Star Water Spiral



June 14 /2015
These three film essays examine in a beautiful, hypnotic and poetic way some core elements – some basic building materials – which keep us spinning and existing on this strange planet.



(USA / 1999/ !6mm / 11 mins)

From the Sanskrit, “gentle gazing brings liberation” the title is also the name of the particular body of water which is the image-subject of the film. A silent Super 8 meditation. Landscape as inscape. not inertly present but beckoning an active perception; a seeing and a seeing into.


SPIRAL JETTY       Robert Smithson

(USA / 1970 / 16mm / 35mins)

Smithson’s spiral of basalt rocks, mud, and salt crystals juts out from the shore and coils dramatically into luminous red water. This film documents the making of this earthwork, which has attained near-mythic status as it has disappeared and then re-emerged from the lake over the past decades. A voiceover by Smithson illuminates the ideas and processes that informed the evolution of the work, with allusions to prehistoric relics and radical notions of space, scale and landscape. Poetic and oddly hypnotic, the film includes aerial footage of Smithson running along the length of the glowing spiral in what seems like an ecstatic ritual.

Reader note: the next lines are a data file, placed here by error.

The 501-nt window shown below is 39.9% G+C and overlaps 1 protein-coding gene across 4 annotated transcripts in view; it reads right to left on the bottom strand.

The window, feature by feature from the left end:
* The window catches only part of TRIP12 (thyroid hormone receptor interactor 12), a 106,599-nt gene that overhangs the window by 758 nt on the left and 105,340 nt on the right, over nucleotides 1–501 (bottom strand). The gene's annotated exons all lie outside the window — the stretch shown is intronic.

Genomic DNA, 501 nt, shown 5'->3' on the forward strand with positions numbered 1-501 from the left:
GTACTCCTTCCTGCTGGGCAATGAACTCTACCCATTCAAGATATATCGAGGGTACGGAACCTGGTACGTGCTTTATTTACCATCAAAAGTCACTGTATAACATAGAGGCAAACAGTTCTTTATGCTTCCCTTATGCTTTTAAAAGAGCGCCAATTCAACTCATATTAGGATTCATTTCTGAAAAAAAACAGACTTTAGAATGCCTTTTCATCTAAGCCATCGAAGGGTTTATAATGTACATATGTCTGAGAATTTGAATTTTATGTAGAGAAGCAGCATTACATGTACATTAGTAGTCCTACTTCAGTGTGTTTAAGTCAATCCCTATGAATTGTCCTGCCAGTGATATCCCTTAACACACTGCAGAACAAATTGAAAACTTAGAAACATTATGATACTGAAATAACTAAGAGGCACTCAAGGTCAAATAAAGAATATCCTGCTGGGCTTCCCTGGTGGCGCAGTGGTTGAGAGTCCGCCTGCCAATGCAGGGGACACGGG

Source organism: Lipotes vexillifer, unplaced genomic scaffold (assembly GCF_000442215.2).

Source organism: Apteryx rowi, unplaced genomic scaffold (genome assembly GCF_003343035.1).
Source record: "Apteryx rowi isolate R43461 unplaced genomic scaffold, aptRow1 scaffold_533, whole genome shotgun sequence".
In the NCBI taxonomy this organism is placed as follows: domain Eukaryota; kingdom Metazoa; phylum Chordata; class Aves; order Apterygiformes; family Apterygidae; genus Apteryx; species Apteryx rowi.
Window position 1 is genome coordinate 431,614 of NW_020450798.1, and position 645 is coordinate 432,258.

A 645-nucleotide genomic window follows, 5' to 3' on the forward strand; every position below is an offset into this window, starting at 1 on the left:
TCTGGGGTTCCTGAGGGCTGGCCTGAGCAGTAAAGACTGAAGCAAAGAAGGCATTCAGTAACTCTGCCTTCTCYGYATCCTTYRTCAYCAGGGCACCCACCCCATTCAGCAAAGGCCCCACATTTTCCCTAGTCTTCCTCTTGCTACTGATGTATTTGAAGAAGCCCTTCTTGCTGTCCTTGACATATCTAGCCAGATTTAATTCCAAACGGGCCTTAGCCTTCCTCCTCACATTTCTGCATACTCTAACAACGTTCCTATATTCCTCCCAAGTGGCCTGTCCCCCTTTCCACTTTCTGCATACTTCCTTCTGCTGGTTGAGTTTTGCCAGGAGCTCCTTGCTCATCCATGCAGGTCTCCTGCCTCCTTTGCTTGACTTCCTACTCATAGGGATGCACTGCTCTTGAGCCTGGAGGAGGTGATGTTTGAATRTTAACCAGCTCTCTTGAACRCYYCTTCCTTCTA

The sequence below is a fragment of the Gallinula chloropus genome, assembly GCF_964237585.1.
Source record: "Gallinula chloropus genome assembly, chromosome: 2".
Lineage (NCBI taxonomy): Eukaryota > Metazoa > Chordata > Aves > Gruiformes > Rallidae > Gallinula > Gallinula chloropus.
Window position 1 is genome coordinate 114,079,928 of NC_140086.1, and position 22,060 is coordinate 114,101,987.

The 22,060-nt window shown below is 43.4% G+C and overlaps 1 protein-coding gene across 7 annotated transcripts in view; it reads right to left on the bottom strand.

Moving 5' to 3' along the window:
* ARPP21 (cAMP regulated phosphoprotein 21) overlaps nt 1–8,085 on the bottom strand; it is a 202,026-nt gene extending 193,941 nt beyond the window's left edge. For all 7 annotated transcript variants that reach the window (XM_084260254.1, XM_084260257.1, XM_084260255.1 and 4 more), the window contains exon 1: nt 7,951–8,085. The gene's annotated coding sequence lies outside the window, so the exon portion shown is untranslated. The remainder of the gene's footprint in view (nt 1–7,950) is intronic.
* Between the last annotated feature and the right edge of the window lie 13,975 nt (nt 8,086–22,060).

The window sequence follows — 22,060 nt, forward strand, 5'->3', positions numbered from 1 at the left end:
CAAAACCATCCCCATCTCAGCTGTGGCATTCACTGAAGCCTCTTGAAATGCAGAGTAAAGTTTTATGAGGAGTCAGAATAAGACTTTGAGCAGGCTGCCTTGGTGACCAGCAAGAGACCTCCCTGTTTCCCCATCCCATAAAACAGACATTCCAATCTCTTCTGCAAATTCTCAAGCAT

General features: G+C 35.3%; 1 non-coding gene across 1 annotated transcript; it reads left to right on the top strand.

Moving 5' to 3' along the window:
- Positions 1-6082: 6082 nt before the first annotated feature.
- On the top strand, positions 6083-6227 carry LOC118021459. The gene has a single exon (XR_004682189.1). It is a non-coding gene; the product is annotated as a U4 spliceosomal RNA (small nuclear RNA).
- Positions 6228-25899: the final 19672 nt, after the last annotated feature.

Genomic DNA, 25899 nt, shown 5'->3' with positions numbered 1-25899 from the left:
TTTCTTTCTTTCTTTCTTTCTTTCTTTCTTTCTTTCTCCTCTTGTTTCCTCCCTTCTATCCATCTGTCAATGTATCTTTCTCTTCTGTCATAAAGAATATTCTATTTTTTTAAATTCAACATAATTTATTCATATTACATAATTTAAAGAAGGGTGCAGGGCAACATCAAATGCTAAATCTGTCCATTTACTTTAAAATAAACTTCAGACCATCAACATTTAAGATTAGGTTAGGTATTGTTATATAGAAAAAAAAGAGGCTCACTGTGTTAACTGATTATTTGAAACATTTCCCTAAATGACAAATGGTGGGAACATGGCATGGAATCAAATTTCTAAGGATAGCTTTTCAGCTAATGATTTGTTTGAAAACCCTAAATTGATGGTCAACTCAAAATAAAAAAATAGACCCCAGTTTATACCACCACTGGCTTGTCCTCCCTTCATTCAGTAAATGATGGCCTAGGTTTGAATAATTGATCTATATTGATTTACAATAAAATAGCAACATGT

“As I looked at the site, it reverberated out to the horizons only to suggest an immobile cyclone while flickering light made the entire landscape appear as a quake. A dormant earthquake spread into the fluttering stillness”



(USA / 2007 / 16 mm / 19mins )

“Seven years of celestial field recordings gathered from the chaos of the cosmos and inscribed onto 16mm film from various locations upon this turning tripod Earth. This work is neither a metaphor nor a symbol, but is feeling towards a fact in the midst of perception, which time flows through. Natural VLF radio recordings of the magnetosphere in action allow the universe to speak for itself.” JL.